# Why input voltage only appears over R1 and not R2?

Why does the input voltage v_in only appear over R_1, hence making i_1 = v_in / R_1?

I understand that a positive voltage on the inverting input results in a large negative output. Some of the output is redirected through R_2 back making v_i = 0 (ideally). Since the input current is also equal to 0 (due to ideally infinite input impedance), in my eyes, the voltage from v_in should appear both over R_1 and R_2, and perhaps even over R_L as well?

• btw Vo is - , +(gnd), not +, -(gnd) as shown - its an inverting amplifier. – JIm Dearden Jan 12 '17 at 12:50

Because the theoretical op-amp has infinite gain AND the non-inverting input is tied to 0 volts, the effect of negative feedback (R2) forces the inverting input to be at 0 volts.

Given that we assume gain to be infinite (in simple op-amp analysis) we can say (without much error) that the inverting input IS at 0 volts hence R1 connects to 0 volts hence all the input voltage is across R1.

Since the input current is also equal to 0

The current into the op-amp inputs can be reasonably assumed to be zero but not the current taken through R1 - that current is Vin/R1.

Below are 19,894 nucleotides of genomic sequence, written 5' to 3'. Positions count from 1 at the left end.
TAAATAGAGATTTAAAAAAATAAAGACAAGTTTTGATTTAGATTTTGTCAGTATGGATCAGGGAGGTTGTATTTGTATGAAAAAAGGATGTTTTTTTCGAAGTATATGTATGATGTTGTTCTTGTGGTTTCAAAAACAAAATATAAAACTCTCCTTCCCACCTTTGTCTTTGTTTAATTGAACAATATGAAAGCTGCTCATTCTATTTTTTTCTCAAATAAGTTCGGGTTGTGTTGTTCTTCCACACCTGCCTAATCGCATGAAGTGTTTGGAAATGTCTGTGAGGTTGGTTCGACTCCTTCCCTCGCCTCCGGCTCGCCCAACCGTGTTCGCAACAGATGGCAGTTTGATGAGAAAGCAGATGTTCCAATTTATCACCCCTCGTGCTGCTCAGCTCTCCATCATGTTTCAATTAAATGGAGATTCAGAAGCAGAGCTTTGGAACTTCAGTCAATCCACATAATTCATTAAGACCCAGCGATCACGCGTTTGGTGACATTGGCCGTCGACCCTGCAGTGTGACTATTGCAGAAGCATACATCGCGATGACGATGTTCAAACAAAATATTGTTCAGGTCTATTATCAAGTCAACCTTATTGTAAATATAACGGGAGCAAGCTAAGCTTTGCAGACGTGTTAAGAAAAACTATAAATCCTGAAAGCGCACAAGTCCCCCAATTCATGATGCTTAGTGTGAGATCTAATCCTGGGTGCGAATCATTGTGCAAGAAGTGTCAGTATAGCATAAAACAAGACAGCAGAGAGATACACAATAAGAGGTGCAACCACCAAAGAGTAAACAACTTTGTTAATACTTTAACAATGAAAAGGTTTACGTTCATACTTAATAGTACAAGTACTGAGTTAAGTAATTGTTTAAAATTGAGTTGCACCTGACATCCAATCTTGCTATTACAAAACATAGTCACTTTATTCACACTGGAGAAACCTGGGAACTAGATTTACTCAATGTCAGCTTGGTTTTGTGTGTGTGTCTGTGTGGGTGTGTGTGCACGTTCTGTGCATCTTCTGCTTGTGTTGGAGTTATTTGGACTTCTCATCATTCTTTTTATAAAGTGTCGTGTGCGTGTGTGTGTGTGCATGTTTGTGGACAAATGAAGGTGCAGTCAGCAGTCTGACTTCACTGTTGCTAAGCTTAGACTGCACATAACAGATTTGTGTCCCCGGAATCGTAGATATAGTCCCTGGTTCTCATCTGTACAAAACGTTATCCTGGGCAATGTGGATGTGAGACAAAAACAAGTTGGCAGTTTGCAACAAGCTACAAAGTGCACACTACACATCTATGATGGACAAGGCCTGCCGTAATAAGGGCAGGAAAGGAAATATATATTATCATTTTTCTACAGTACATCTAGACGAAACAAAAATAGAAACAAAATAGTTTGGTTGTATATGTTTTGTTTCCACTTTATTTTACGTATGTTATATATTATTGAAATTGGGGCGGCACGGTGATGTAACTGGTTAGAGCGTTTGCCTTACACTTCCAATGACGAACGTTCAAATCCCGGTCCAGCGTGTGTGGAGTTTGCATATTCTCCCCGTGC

You should think of the op-amp as a control system - the demand is set on the non-inverting input and the output HAS to swing to a voltage that forces the inverting input to produce a zero error. Maybe think of it like a servo system like this: -

Imagine the motor and position sensor were inside the op-amp. The op-amp output would be the output from the position sensor. This voltage is forced (due to negative feedback) to be the same voltage as the position demand (0 volts in reality). It makes no difference that there is an extra input (Vin); the inverting input voltage will be 0 volts and all the input voltage (Vin) appears across R1.

Some op amp basics:

(1) The input is 'differential' - it amplifies the difference in voltage between the inverting (-) and non-inverting (+) input.

The minus signifies that the output will be 'inverted' or 180 degrees out of phase with the input.

The plus signifies the output will be in phase with that input.

(2) The inputs take only a very small current, so small it can be taken as effectively zero.